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Title: An in situ tribometer for measuring friction and wear of polymers in a high pressure hydrogen environment

Authors:
 [1];  [1];  [1];  [1];  [1];  [1];  [1]
  1. Energy and Environment Directorate, Pacific Northwest National Laboratory, Richland, Washington 99354, USA
Publication Date:
Sponsoring Org.:
USDOE
OSTI Identifier:
1398818
Alternate Identifier(s):
OSTI ID: 1395381
Resource Type:
Journal Article: Published Article
Journal Name:
Review of Scientific Instruments
Additional Journal Information:
Journal Volume: 88; Journal Issue: 9; Related Information: CHORUS Timestamp: 2017-10-10 08:33:48; Journal ID: ISSN 0034-6748
Publisher:
American Institute of Physics
Country of Publication:
United States
Language:
English

Citation Formats

Duranty, Edward R., Roosendaal, Timothy J., Pitman, Stan G., Tucker, Joseph C., Owsley, Jr., Stanley L., Suter, Jonathan D., and Alvine, Kyle J. An in situ tribometer for measuring friction and wear of polymers in a high pressure hydrogen environment. United States: N. p., 2017. Web. doi:10.1063/1.5001836.
Duranty, Edward R., Roosendaal, Timothy J., Pitman, Stan G., Tucker, Joseph C., Owsley, Jr., Stanley L., Suter, Jonathan D., & Alvine, Kyle J. An in situ tribometer for measuring friction and wear of polymers in a high pressure hydrogen environment. United States. doi:10.1063/1.5001836.
Duranty, Edward R., Roosendaal, Timothy J., Pitman, Stan G., Tucker, Joseph C., Owsley, Jr., Stanley L., Suter, Jonathan D., and Alvine, Kyle J. Thu . "An in situ tribometer for measuring friction and wear of polymers in a high pressure hydrogen environment". United States. doi:10.1063/1.5001836.
@article{osti_1398818,
title = {An in situ tribometer for measuring friction and wear of polymers in a high pressure hydrogen environment},
author = {Duranty, Edward R. and Roosendaal, Timothy J. and Pitman, Stan G. and Tucker, Joseph C. and Owsley, Jr., Stanley L. and Suter, Jonathan D. and Alvine, Kyle J.},
abstractNote = {},
doi = {10.1063/1.5001836},
journal = {Review of Scientific Instruments},
number = 9,
volume = 88,
place = {United States},
year = {Thu Sep 28 00:00:00 EDT 2017},
month = {Thu Sep 28 00:00:00 EDT 2017}
}

Journal Article:
Free Publicly Available Full Text
Publisher's Version of Record at 10.1063/1.5001836

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  • Degradation of material properties by high-pressure hydrogen is an important factor in determining the safety and reliability of materials used in high-pressure hydrogen storage and delivery. Hydrogen damage mechanisms have a time dependence that is linked to hydrogen outgassing after exposure to the hydrogen atmosphere that makes ex-situ measurements of mechanical properties problematic. Designing in-situ measurement instruments for high-pressure hydrogen is challenging due to known hydrogen incompatibility with many metals and standard high-power motor materials like Nd. Here we detail the design and operation of a solenoid based in-situ tensile tester under high-pressure hydrogen environments up to 5,000 psi. Modulusmore » data from high-density polyethylene (HDPE) samples tested under high-pressure hydrogen are also reported as compared to baseline measurements taken in air.« less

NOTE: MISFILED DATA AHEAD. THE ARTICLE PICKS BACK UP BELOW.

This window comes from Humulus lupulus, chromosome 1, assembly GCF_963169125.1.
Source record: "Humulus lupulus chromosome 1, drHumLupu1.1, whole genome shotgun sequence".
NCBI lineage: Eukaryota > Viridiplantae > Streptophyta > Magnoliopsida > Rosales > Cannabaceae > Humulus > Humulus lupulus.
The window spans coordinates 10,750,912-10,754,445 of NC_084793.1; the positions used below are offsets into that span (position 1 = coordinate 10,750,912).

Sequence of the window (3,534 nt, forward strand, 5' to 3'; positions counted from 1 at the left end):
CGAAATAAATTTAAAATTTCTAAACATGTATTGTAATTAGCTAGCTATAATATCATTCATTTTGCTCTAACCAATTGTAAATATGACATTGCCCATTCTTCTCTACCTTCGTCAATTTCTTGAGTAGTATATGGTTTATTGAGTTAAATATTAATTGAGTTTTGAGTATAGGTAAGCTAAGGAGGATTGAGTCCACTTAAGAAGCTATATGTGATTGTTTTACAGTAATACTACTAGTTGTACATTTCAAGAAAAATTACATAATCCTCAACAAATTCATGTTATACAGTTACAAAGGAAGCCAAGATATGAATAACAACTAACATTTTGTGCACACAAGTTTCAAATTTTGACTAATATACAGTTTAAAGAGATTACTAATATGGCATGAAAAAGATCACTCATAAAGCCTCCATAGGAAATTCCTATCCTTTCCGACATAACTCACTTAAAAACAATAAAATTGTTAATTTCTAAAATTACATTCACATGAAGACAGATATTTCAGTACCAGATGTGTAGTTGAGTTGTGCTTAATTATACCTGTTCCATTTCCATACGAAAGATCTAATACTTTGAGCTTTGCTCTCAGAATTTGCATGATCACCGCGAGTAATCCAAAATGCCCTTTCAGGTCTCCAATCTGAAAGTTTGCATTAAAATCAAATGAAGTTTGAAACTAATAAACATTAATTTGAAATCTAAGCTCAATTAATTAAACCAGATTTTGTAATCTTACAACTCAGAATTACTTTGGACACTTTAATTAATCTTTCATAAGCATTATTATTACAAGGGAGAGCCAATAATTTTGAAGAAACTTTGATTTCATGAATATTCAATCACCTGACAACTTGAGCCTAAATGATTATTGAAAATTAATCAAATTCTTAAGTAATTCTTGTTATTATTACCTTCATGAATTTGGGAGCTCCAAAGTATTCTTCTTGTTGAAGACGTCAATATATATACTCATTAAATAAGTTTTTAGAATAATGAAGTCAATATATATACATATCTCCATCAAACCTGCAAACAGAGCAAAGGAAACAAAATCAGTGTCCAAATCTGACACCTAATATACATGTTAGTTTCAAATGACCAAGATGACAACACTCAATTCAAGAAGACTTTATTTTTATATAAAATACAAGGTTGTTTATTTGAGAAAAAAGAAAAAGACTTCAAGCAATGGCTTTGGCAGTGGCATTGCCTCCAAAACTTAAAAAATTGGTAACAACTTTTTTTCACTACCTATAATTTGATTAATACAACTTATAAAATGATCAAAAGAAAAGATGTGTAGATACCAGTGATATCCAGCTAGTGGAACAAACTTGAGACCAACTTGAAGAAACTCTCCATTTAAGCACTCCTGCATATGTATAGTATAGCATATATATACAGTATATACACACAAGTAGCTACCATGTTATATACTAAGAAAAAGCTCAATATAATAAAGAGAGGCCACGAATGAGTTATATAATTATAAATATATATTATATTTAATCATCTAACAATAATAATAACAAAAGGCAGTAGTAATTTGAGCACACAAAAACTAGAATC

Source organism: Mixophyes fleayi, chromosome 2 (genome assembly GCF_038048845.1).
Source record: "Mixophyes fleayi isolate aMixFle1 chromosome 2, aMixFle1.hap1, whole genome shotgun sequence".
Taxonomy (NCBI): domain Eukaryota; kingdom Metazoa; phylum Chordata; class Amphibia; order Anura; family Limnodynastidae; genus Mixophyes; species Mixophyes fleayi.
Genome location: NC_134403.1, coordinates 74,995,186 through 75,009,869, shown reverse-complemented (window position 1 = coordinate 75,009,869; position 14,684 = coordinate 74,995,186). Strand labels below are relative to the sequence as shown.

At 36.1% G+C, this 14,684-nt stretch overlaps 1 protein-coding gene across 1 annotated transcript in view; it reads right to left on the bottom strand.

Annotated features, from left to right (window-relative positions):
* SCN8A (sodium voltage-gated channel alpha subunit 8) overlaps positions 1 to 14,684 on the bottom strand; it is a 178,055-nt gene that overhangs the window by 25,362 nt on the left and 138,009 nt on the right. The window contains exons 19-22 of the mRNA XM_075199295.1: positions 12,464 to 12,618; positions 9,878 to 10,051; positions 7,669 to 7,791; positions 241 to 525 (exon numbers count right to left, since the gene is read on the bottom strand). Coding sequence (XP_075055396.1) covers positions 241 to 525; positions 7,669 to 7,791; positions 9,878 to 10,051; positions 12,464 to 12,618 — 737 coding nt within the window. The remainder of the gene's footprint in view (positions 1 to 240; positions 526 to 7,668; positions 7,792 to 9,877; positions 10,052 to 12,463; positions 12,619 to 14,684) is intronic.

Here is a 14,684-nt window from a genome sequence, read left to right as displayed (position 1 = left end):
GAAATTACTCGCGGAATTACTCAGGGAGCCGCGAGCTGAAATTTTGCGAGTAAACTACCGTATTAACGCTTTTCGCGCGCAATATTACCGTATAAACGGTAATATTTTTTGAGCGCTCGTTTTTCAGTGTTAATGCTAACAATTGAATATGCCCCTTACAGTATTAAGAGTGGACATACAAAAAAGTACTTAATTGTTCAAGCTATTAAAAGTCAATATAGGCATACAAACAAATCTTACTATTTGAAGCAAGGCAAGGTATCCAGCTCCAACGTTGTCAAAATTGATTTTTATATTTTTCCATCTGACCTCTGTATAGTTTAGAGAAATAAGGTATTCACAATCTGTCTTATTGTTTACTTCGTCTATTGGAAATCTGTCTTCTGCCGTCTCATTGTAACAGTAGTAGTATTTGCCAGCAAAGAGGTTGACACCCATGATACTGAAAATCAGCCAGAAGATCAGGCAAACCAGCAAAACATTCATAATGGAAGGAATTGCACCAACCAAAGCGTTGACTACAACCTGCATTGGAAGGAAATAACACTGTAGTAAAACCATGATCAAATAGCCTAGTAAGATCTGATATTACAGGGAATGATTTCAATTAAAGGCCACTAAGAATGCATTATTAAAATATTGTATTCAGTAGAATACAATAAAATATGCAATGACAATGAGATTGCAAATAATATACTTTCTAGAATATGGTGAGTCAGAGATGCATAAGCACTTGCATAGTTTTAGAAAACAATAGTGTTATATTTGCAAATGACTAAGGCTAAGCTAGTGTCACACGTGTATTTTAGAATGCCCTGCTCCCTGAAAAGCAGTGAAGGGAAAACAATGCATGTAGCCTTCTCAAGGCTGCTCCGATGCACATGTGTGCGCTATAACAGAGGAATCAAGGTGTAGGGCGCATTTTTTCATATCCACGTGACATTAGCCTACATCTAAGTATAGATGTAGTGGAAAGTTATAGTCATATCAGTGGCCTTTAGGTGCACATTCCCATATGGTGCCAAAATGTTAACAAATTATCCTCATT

• Degradation of material properties by high-pressure hydrogen is an important factor in determining the safety and reliability of materials used in high-pressure hydrogen storage and delivery. Hydrogen damage mechanisms have a time dependence that is linked to hydrogen outgassing after exposure to the hydrogen atmosphere that makes ex situ measurements of mechanical properties problematic. Designing in situ measurement instruments for high-pressure hydrogen is challenging due to known hydrogen incompatibility with many metals and standard high-power motor materials such as Nd. Here we detail the design and operation of a solenoid based in situ tensile tester under high-pressure hydrogen environments upmore » to 42 MPa (6000 psi). Modulus data from high-density polyethylene samples tested under high-pressure hydrogen at 35 MPa (5000 psi) are also reported as compared to baseline measurements taken in air.« less
  • Cited by 2
  • Corrosive wear of a high-strength, low-alloy steel (HSLA) was examined in 0.02 mol/L sulfuric acid (H{sub 2}SO{sub 4}) solution at different polarized potentials and loads using a pin-on-disc wear device and a potentiostat. Morphologies of the wear tracks were observed by scanning electron microscopy (SEM). Hydrogen content in the surface or subsurface of wear tracks was determined using secondary ion mass spectrometry (SIMS). Results showed the increased material removal with a negative of potential in the cathodically polarized range resulted from the synergistic effect of hydrogen-induced damage and mechanical wear from hydrogen evolution on the wear surface. Increases in wearmore » loss with potential in the anodically polarized range resulted from synergism between anodic dissolution and wear.« less